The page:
Many of New Mexico’s old hotels are said to be haunted. One of the most famous is the St. James Hotel in Cimarron. The St. James, once the Lambert Inn, was built in 1872 by a Frenchman named Henri Lambert. Lambert, personal chef to President Abraham Lincoln, decided upon Lincoln’s assassination to move west in search of gold. He first settled in Elizabethtown, New Mexico, but ended up in Cimarron where he built the Lambert Inn, a saloon for cowboys, traders and miners. The saloon became so popular that Henri decided to add guest rooms and made it one of the most elegant hotels west of the Mississippi River.

 

Many famous guests came to stay at the hotel including Wyatt Earp, Jesse James, Doc Holliday, Billy the Kid, Pat Garret, Lew Wallace, and famous author Zane Grey. Other distinguished guests included Buffalo Bill Cody and, one of my personal favorites, Annie Oakley. The books in my Annie Oakley mystery series do not feature Annie Oakley in New Mexico, but I suppose there is always room for another installment. Perhaps she could team up with Wyatt Earp to track down the notorious criminals and murderers that were said to have stayed at the Lambert Inn?

 

Back in the late 1800’s law and order were in short supply in New Mexico. It is reported that over 26 men were shot and killed within the Inn’s adobe walls. When Lambert’s sons replaced the roof in 1901, they found more than 400 bullet holes in the saloon’s ceiling. Luckily, a double layer of heavy wood prevented the guests upstairs from harm.

 

Many of those gunslingers are said to still haunt the place. In fact, the spiritual activity of the hotel is so well known, it has been featured on the television shows Unsolved Mysteries and A Current Affair. Psychics who have visited the hotel have identified the strong presence of at least three restless spirits inhabiting the hotel today.

 

Come back tomorrow to hear about the mysterious ghosts that haunt the St. James Hotel.

If you are interested in learning more about me and my books, hop on over to my website at www.Karibovee.com. And, if you subscribe to my newsletter, you’ll receive Shoot like a Girl, the prequel novella to my Annie Oakley mystery series.

La Llorona New Mexico Ghost Stories

Flash Briefing – New Mexico Ghost Stories: La Llorona Part II

Join host Kari Bovee, award-winning author of historical fiction as she shares stories of strong women of history combined with mysteries of the past.

>> Listen to Flash briefing HERE. <<

Welcome back to Ghost Stories of New Mexico on Where History Meets Mystery. Today is the continuation of the spooky tales of La Llorona, the woman who haunts the Southwest.

 

The first documented appearance of La Llorona after La Malinche’s death occurs in Mexico City in 1550 where she is said to wander the streets in a white dress on nights with a full moon, wailing and looking for her children. Sightings of La Llorona spread throughout the Americas, with each town or city claiming she is local to their area.

 

Other tales claim that La Llorona was a woman named Maria who fell in love with a nobleman of Spanish descent and had two children by him. When it came time for the man to marry, his family would not accept Maria, so he refused to marry her. He would often visit with his new wife to see his children, but he would pay no attention to Maria. Angry and jealous, Maria drowned her children in the river and then drowned herself, full of grief and regret for her act. Since then, she wanders the banks of the Rio Grande crying for her children.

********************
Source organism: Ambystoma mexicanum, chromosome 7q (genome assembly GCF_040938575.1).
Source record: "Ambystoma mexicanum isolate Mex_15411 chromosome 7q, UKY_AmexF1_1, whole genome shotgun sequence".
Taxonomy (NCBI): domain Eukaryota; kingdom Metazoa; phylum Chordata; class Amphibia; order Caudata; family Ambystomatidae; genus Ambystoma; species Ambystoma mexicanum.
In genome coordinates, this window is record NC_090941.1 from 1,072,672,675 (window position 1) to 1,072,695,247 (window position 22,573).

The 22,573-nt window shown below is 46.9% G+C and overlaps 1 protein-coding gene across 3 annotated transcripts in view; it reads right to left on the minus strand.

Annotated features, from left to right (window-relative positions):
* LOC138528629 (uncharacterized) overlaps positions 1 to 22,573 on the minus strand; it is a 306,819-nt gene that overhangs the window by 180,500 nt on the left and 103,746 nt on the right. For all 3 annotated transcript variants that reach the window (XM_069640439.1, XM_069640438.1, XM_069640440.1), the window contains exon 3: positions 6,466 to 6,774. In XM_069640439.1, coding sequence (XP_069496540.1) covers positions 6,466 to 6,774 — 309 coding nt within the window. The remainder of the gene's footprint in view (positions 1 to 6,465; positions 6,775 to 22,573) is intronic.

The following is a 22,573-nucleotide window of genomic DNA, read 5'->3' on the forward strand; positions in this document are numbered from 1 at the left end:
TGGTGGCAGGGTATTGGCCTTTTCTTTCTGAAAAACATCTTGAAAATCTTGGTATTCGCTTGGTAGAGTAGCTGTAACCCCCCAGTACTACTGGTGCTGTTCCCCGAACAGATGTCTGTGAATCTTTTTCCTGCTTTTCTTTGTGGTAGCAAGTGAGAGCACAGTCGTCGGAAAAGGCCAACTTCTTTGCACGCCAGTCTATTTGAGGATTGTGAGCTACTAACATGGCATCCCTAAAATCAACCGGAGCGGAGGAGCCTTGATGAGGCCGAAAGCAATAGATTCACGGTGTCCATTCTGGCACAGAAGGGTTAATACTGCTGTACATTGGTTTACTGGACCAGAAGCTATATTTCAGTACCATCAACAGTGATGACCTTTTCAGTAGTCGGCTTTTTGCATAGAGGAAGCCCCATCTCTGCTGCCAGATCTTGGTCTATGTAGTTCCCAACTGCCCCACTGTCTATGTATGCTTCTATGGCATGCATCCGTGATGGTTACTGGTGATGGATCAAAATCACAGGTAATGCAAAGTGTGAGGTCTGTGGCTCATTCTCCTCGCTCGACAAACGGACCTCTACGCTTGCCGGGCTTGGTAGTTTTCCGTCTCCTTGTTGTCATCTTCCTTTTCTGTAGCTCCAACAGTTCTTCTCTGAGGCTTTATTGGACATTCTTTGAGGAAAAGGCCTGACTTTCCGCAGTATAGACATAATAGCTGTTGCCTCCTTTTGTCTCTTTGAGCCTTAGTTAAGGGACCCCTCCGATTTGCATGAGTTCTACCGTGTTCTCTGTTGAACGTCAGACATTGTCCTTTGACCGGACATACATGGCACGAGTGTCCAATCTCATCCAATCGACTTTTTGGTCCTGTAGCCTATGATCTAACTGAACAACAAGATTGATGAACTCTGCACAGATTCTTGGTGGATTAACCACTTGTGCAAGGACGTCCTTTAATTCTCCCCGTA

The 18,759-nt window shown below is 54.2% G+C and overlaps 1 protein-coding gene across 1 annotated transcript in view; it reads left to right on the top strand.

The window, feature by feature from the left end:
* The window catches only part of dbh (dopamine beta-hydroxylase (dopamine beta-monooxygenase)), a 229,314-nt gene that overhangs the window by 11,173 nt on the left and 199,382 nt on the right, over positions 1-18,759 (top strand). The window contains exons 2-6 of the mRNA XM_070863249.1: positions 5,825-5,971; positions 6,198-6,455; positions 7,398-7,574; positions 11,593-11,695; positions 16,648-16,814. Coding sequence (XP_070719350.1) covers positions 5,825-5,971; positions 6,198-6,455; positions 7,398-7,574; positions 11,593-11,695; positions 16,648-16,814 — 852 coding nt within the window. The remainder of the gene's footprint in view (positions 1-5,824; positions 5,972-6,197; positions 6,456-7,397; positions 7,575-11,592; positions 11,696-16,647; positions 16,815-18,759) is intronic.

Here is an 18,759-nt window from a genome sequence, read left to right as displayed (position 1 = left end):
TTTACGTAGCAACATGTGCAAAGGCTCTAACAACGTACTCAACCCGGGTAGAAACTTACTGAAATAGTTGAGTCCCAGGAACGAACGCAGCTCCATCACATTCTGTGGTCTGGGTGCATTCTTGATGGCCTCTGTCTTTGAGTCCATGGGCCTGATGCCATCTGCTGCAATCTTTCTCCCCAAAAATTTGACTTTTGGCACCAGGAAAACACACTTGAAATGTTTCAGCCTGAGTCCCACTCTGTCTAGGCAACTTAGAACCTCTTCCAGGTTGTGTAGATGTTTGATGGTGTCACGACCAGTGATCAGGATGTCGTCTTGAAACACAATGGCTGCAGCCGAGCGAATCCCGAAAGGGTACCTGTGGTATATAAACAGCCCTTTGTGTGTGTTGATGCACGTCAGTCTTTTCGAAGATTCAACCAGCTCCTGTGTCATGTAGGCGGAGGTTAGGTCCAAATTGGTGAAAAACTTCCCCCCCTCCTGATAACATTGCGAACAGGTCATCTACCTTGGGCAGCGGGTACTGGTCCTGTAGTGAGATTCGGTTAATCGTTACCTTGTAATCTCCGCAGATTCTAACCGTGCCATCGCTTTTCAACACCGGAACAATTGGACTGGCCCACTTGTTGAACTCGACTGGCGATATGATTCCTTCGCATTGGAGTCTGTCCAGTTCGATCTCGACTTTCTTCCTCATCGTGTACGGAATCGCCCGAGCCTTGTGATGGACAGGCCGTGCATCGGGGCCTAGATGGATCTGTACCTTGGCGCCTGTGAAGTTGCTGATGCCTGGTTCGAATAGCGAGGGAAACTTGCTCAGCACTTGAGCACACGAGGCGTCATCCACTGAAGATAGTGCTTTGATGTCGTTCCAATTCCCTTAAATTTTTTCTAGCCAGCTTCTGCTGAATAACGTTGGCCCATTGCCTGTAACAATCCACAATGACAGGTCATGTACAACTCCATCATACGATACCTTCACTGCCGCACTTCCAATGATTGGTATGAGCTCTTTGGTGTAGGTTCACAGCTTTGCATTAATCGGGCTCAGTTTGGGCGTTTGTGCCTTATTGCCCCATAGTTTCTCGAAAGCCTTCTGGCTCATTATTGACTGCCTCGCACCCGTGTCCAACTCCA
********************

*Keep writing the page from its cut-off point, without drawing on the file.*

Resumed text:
I grew up with this tale. Our house was built next to the main irrigation ditch that flanks the Rio Grande. When I heard wailing cries in the night, I’d run to my parent’s bedroom, terrified of the legendary ghost. My father would gently explain that the sound came from the packs of coyotes that ran the ditch banks, but to this day, I’m convinced it was La Llorona crying for her lost children.

 

Come back tomorrow to hear about more of New Mexico’s ghosts.

 

In the meantime, I have some exciting news to share with you! I am releasing a new novel. It’s a bit of a departure from my other works featuring the iconic Annie Oakley as a crime solver, and 1920’s Broadway ingenue, Grace Michelle, as a reluctant amateur sleuth, but it features a badass female protagonist all the same—archaeologist Ruby Delgado. In 1952, while on a dig in Northern New Mexico, Ruby finds herself entrenched in the mysteries of an ancient secret society–whose members are curiously dying. Can Ruby find the killer or will hers be the next body laid to rest? Bones of the Redeemed is scheduled for release November 3rd, but it’s available for pre-order right now on Amazon.

La Llorona New Mexico Ghost Stories

Flash Briefing – New Mexico Ghost Stories: La Llorona Part I

Join host Kari Bovee, award-winning author of historical fiction as she shares stories of strong women of history combined with mysteries of the past.

>> Listen to Flash briefing HERE. <<

As we move into October, I think it’s time for some ghost stories!

 

Having been born and raised in New Mexico, I grew up hearing fascinating tales of New Mexico’s history, its multi-cultural legends, and it’s haunting ghost stories. Infused with lore from the Mexican, Spanish, Native American and Anglo cultures, I can tell you, New Mexico’s past is alive and well, even in the modern age.

 

Perhaps the most famous ghost of New Mexico is La Llarona (The Weeping Woman). We share her with many states in the southwest and even with parts of Europe and Latin America. Texas, Arizona and New Mexico all claim La Llarona as their own, and we will probably never know where she actually originated, but her story is no less haunting, no matter where she came from.